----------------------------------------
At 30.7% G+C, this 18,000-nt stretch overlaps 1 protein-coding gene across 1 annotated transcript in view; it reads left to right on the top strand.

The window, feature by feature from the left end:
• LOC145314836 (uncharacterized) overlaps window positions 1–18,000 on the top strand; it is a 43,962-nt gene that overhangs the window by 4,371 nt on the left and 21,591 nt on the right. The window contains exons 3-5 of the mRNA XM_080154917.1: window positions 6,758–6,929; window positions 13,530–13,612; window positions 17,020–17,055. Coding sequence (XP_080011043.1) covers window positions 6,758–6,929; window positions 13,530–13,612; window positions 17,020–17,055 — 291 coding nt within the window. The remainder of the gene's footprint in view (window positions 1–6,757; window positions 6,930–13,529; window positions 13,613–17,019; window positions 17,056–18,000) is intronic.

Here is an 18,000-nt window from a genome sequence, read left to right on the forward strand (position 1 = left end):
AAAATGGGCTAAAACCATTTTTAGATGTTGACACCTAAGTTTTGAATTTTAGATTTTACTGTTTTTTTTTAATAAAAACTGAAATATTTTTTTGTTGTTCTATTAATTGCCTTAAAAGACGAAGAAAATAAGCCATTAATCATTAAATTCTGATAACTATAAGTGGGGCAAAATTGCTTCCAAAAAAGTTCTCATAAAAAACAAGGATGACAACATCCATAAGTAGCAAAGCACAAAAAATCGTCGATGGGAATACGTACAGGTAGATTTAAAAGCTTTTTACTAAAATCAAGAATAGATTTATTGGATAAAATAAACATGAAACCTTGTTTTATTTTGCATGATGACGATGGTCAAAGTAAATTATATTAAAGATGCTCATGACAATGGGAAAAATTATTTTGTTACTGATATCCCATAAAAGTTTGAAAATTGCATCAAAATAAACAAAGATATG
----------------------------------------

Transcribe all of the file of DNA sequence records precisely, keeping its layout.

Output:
At 30.7% G+C, this 18,000-nt stretch overlaps 1 protein-coding gene across 1 annotated transcript in view; it reads left to right on the top strand.

The window, feature by feature from the left end:
• LOC145314836 (uncharacterized) overlaps window positions 1–18,000 on the top strand; it is a 43,962-nt gene that overhangs the window by 4,371 nt on the left and 21,591 nt on the right. The window contains exons 3-5 of the mRNA XM_080154917.1: window positions 6,758–6,929; window positions 13,530–13,612; window positions 17,020–17,055. Coding sequence (XP_080011043.1) covers window positions 6,758–6,929; window positions 13,530–13,612; window positions 17,020–17,055 — 291 coding nt within the window. The remainder of the gene's footprint in view (window positions 1–6,757; window positions 6,930–13,529; window positions 13,613–17,019; window positions 17,056–18,000) is intronic.

Here is an 18,000-nt window from a genome sequence, read left to right on the forward strand (position 1 = left end):
AAAATGGGCTAAAACCATTTTTAGATGTTGACACCTAAGTTTTGAATTTTAGATTTTACTGTTTTTTTTTAATAAAAACTGAAATATTTTTTTGTTGTTCTATTAATTGCCTTAAAAGACGAAGAAAATAAGCCATTAATCATTAAATTCTGATAACTATAAGTGGGGCAAAATTGCTTCCAAAAAAGTTCTCATAAAAAACAAGGATGACAACATCCATAAGTAGCAAAGCACAAAAAATCGTCGATGGGAATACGTACAGGTAGATTTAAAAGCTTTTTACTAAAATCAAGAATAGATTTATTGGATAAAATAAACATGAAACCTTGTTTTATTTTGCATGATGACGATGGTCAAAGTAAATTATATTAAAGATGCTCATGACAATGGGAAAAATTATTTTGTTACTGATATCCCATAAAAGTTTGAAAATTGCATCAAAATAAACAAAGATATG